That’s the facts. That’s what we know. We ask for your continued intercession for wisdom and faith as we make treatment decisions from this point.
Even as we face these decisions, we sense that God is present and up to something so much more in our lives than just our bout with cancer. Carolyn’s fight with cancer, with my strong support, is not the only place “where we’re at.” It doesn’t consume us completely. Rather, “where we are” is in the loving hands of Jesus Christ.
We’ve had so many phone calls, Facebook messages, emails, Tweets, texts, letters, and visits with the people of God – literally around the world – that we are at rest. Truthfully, I wish that you, the reader, could experience for one week the prayer focus, support, and love from the followers of Christ during their finest hours as we have. Yes, I know that there are more times when the church stumbles than when it shines. But right now, through His grace, His people are bearing us up.
Yes, this time is exceedingly hard and difficult. I understand when people remark, “I just don’t see how one family can bear all this.” We don’t either. But we are. And it’s not us. It’s Him. And His people.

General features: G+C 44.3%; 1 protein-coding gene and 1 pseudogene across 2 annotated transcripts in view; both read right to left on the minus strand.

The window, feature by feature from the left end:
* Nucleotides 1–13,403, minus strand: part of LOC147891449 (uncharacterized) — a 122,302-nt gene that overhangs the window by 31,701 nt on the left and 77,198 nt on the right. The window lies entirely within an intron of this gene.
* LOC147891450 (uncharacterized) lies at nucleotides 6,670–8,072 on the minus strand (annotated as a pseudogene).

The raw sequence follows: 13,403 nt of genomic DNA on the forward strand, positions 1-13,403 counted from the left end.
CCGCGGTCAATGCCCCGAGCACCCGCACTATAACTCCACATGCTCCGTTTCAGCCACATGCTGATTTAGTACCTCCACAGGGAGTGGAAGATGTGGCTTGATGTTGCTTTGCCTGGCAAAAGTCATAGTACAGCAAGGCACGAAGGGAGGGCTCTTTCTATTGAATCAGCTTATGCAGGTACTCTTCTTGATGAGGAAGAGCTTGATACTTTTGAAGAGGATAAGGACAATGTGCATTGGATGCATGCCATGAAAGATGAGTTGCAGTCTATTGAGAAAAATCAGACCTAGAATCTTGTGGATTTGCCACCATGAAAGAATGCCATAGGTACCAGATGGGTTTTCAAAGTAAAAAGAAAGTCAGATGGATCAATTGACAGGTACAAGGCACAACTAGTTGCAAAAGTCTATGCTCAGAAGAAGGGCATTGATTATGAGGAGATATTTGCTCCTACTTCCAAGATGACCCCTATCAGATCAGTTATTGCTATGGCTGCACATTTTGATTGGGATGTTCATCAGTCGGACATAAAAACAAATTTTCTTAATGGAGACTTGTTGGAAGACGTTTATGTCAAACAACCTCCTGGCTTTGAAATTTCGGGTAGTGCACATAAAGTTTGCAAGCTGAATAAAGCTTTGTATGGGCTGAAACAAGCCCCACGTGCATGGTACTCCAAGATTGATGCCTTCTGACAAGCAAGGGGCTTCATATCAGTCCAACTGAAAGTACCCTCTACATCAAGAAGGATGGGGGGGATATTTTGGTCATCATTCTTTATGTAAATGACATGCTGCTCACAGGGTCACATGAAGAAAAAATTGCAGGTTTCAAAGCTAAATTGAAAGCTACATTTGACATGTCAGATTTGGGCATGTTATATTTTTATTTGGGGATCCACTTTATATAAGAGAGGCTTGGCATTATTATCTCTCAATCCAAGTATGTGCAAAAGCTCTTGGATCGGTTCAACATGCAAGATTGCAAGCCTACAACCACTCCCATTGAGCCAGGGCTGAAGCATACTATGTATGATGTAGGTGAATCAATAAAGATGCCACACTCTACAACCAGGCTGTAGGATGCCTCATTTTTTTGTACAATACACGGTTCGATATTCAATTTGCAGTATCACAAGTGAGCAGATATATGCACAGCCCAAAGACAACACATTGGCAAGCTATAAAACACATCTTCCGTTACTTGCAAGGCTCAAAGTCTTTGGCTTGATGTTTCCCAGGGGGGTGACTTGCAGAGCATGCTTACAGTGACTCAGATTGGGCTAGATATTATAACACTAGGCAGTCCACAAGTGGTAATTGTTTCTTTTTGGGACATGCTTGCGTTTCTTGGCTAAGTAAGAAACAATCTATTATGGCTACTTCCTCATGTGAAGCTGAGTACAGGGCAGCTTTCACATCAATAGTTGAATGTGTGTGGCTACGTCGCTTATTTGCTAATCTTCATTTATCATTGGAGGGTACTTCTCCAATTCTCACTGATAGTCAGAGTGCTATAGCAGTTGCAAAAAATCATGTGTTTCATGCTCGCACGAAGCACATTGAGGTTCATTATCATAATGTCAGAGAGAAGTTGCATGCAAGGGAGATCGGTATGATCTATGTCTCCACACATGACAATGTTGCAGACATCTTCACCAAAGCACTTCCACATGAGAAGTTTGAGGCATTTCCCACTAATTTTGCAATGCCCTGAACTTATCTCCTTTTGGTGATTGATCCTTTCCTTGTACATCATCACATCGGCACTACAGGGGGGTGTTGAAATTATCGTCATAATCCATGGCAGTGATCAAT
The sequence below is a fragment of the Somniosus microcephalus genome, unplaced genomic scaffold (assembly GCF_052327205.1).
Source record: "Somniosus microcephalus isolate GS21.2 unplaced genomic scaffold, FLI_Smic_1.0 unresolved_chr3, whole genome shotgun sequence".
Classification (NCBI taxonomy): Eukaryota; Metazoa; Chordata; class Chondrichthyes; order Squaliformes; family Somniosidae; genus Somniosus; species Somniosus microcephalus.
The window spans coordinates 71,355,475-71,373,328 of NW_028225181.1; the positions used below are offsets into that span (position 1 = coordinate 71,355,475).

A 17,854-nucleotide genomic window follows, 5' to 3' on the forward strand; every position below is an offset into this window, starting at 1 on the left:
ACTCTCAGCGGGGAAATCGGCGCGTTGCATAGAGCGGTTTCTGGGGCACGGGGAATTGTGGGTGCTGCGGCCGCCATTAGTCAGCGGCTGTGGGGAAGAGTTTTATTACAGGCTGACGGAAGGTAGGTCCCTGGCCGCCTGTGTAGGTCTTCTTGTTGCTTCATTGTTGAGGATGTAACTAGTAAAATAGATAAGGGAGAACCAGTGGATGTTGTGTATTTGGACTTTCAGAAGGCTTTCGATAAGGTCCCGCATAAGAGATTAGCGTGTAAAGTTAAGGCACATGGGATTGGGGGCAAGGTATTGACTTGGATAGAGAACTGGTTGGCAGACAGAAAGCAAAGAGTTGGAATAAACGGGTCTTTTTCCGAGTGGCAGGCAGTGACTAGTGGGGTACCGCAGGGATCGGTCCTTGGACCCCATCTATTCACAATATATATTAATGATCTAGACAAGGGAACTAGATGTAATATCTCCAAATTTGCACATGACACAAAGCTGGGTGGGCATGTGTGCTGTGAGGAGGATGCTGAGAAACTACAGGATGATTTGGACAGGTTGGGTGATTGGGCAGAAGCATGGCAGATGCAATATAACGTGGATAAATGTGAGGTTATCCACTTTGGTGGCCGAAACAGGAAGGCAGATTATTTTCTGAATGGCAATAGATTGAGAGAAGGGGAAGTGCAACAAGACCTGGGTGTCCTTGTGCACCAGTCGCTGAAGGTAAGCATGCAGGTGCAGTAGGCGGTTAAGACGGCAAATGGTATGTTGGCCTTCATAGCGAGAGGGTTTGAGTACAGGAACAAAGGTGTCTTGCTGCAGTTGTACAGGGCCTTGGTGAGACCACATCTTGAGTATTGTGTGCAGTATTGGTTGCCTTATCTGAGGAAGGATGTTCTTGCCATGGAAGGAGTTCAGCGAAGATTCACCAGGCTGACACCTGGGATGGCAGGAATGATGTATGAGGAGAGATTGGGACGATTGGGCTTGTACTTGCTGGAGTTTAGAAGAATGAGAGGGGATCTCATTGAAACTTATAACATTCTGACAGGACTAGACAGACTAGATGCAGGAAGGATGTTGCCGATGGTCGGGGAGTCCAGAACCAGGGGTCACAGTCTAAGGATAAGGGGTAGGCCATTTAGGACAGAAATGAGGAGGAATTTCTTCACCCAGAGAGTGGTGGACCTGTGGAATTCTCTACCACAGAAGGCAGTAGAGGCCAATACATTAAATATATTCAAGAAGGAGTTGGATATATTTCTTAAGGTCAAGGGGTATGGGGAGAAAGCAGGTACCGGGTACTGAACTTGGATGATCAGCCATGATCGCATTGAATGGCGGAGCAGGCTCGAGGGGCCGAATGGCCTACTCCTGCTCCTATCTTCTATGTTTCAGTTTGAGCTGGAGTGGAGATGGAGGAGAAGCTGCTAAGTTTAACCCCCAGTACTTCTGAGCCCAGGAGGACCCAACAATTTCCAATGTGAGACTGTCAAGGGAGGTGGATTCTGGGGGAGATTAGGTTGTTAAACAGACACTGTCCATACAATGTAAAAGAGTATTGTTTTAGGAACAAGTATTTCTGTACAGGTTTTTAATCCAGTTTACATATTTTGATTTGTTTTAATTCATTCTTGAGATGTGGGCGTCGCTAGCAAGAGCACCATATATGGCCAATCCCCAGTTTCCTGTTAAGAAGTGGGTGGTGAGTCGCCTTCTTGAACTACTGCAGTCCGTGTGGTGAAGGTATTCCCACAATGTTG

Yesterday as we drove home, avoiding several wrecks on I-630 as the sub-freezing temps coated bridges with cold treachery, we were listening to Christmas music via my DLO Transdock Micro, Casting Crowns song “Christmas Offering.” We sang our hearts out, together in worship. The chorus says…
We bring an offering of worship to our King
No one on earth deserves the praises that we sing.
Jesus, may You receive the honor that You’re due.
Oh Lord, I bring an offering to You.
And that’s where we are. Even if the only offering we have to bring is our tears right now, we will spill them before Him freely. We know He values those as precious as gold (which we don’t have to give).
You have kept count of my tossings; put my tears in your bottle. Are they not in your book? (Psalm 56.8, ESV) (All of Psalm 56 is precious to us right now.)
Where are you? If, as someone who has not fallen in love with this person we know as Jesus Christ, you wonder about why, how, and where we are, I’d love to hear from you. Perhaps I can introduce you to Him.
Our Cancer Saga
Carolyn was first diagnosed with Hodgkin's Disease in 1991. Since then, it's been a wild, crazy cancer saga.
- A Sheep’s Tale
- Our Story, a week in October
- Health update and uncertainty
- Biopsy results…
- Today’s stop: surgeon consultation
- Doctor update
- “As you help us by your prayers”
- Where we are
- Health latest…
- Experiencing intercession
- Two birthdays of good news
- The chemo word
- Surgery today
- A little closure…
- Chemo hero
- Our Story: Miracles
- Another opportunity to trust
- Round 6 update
- A La Carte: Health Update, December Nights kickoff, Saving Change and The First Snow
- Final surgery – Round 6: gratitude in busyness
- Health update 2014
- A little down: health update
- Miracles in the mailbox
- Immeasurably more..
- Moving toward knowledge: surgery